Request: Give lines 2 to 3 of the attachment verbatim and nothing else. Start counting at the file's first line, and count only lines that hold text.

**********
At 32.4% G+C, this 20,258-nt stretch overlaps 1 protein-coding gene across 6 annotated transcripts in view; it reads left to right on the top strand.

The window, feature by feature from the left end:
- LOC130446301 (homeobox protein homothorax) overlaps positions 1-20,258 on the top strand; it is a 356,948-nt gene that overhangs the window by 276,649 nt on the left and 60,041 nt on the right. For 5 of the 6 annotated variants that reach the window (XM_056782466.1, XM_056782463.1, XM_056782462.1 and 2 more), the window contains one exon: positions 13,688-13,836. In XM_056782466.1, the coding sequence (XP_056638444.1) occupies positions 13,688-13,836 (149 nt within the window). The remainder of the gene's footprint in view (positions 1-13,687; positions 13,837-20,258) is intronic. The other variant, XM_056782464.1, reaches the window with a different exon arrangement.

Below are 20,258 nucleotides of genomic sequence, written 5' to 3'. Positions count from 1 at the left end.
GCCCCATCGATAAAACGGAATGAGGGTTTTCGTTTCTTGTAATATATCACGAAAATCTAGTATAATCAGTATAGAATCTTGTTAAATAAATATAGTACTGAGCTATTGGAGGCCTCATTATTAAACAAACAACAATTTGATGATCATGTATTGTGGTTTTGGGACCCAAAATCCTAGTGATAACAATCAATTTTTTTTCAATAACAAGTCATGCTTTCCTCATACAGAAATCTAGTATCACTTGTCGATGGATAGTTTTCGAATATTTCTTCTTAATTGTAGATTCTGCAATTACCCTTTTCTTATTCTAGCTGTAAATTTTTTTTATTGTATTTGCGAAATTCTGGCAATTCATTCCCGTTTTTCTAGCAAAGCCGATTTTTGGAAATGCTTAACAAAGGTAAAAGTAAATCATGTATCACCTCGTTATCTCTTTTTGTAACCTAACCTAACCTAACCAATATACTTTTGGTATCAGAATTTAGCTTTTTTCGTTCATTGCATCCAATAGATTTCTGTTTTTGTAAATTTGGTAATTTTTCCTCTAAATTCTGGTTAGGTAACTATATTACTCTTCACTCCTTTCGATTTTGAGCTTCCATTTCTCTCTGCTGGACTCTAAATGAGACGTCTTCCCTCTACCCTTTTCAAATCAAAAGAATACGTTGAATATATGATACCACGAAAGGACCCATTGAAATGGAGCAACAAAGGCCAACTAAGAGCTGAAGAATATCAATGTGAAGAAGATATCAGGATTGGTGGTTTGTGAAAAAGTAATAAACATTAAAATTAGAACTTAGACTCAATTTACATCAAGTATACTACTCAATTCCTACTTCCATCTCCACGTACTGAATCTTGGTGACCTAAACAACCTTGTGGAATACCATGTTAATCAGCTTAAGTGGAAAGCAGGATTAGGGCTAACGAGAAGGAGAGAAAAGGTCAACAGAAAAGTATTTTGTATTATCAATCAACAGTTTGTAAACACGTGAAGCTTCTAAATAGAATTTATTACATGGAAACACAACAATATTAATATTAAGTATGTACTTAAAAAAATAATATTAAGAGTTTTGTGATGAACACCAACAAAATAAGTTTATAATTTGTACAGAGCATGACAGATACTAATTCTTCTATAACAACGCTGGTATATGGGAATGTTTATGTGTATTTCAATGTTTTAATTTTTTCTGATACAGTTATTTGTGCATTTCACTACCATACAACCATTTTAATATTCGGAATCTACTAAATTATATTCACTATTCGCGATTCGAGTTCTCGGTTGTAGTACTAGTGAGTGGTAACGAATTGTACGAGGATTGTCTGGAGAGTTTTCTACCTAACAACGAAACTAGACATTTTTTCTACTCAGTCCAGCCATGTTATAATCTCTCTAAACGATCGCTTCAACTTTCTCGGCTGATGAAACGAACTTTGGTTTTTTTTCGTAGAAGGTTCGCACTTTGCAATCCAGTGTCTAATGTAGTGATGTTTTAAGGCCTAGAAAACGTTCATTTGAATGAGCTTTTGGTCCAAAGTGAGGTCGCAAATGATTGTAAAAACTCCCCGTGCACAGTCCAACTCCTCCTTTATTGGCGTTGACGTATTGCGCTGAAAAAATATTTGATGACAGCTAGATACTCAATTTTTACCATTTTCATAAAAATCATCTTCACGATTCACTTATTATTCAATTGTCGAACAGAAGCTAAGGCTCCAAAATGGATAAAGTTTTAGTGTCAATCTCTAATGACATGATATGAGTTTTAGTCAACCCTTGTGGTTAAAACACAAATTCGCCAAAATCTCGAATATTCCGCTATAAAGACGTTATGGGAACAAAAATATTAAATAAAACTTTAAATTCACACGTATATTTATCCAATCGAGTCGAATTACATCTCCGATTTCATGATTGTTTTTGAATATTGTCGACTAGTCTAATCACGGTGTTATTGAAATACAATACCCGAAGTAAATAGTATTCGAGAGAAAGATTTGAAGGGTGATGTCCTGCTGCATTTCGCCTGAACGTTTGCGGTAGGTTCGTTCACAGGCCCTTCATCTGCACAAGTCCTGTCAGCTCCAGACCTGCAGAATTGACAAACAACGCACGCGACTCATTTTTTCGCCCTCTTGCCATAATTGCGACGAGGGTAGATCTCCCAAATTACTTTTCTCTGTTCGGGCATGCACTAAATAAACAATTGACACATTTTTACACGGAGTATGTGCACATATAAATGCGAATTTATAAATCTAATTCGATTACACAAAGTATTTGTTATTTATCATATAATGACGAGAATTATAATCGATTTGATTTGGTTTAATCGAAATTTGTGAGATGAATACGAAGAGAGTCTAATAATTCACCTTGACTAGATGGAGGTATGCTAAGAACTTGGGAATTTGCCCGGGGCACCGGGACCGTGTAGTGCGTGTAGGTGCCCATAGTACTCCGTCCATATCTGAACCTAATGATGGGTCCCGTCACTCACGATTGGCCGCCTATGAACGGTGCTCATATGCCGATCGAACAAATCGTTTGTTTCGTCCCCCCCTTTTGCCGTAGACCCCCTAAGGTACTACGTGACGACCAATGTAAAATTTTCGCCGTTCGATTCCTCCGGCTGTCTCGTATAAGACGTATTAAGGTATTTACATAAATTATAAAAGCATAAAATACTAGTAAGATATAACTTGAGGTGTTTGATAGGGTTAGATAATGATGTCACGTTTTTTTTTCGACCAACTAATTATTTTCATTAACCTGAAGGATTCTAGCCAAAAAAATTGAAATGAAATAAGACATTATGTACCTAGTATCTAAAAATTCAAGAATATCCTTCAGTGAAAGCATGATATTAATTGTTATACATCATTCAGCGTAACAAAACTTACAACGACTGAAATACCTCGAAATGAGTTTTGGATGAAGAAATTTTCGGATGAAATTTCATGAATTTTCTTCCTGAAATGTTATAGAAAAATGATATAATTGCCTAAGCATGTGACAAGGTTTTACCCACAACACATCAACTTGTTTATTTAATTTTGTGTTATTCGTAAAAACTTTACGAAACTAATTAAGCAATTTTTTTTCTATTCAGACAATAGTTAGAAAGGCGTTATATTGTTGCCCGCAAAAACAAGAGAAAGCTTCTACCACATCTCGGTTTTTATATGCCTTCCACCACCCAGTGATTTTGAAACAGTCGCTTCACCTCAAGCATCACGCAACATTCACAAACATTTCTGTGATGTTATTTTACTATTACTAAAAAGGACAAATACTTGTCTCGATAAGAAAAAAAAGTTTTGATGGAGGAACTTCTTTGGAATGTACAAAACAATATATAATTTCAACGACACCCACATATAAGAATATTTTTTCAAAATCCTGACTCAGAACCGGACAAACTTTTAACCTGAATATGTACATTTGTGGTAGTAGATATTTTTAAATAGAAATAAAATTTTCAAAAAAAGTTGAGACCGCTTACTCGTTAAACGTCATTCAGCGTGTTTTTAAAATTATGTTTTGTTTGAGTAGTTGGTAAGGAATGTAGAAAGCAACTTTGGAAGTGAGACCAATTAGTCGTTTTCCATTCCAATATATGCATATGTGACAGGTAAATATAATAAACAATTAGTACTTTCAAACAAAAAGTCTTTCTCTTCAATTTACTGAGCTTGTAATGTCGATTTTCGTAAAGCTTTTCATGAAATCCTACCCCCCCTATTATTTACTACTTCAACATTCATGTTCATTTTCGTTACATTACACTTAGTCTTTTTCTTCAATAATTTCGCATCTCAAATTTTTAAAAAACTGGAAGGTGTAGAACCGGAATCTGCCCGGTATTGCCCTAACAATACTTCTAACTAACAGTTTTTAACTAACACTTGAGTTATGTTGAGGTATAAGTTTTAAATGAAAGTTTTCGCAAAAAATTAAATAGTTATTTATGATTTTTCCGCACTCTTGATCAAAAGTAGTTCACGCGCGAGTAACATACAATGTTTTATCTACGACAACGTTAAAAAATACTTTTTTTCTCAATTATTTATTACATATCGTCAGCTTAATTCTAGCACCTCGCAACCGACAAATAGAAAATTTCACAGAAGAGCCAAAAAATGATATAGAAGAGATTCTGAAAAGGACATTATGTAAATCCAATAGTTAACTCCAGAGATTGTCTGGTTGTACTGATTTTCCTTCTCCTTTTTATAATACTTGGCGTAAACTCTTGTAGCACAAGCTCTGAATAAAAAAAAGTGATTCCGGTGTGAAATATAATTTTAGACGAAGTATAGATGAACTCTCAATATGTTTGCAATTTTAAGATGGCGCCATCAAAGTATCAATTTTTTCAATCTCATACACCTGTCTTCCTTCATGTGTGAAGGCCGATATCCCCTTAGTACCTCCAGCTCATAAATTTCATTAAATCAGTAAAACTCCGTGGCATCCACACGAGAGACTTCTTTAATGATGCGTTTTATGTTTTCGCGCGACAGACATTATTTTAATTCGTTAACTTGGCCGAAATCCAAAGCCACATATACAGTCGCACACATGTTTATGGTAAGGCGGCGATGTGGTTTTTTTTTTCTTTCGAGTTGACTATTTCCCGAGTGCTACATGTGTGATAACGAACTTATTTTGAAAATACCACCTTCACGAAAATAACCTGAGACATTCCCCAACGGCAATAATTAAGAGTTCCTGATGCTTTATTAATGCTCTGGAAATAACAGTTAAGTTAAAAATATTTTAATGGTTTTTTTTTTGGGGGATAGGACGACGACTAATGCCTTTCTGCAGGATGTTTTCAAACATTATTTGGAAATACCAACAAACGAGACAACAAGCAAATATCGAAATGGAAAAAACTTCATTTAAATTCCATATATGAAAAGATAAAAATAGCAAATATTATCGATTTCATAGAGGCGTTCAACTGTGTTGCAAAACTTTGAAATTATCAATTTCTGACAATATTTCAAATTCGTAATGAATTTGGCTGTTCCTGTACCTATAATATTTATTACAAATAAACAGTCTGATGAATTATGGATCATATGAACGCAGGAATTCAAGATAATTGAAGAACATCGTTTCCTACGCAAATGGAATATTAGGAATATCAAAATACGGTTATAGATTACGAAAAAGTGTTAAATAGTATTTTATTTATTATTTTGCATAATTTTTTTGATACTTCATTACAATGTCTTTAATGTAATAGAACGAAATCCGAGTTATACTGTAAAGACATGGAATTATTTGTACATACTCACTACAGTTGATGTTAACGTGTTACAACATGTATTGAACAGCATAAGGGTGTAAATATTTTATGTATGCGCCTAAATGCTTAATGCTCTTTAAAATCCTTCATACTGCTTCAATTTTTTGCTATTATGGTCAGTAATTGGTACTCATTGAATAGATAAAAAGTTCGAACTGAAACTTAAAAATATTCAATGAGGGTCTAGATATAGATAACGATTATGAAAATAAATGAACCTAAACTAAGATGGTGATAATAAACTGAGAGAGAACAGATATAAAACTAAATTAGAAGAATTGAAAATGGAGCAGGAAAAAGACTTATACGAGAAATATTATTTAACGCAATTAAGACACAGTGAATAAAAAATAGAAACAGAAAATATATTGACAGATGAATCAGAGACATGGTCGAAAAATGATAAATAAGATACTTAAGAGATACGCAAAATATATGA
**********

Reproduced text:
The window, feature by feature from the left end:
- LOC130446301 (homeobox protein homothorax) overlaps positions 1-20,258 on the top strand; it is a 356,948-nt gene that overhangs the window by 276,649 nt on the left and 60,041 nt on the right. For 5 of the 6 annotated variants that reach the window (XM_056782466.1, XM_056782463.1, XM_056782462.1 and 2 more), the window contains one exon: positions 13,688-13,836. In XM_056782466.1, the coding sequence (XP_056638444.1) occupies positions 13,688-13,836 (149 nt within the window). The remainder of the gene's footprint in view (positions 1-13,687; positions 13,837-20,258) is intronic. The other variant, XM_056782464.1, reaches the window with a different exon arrangement.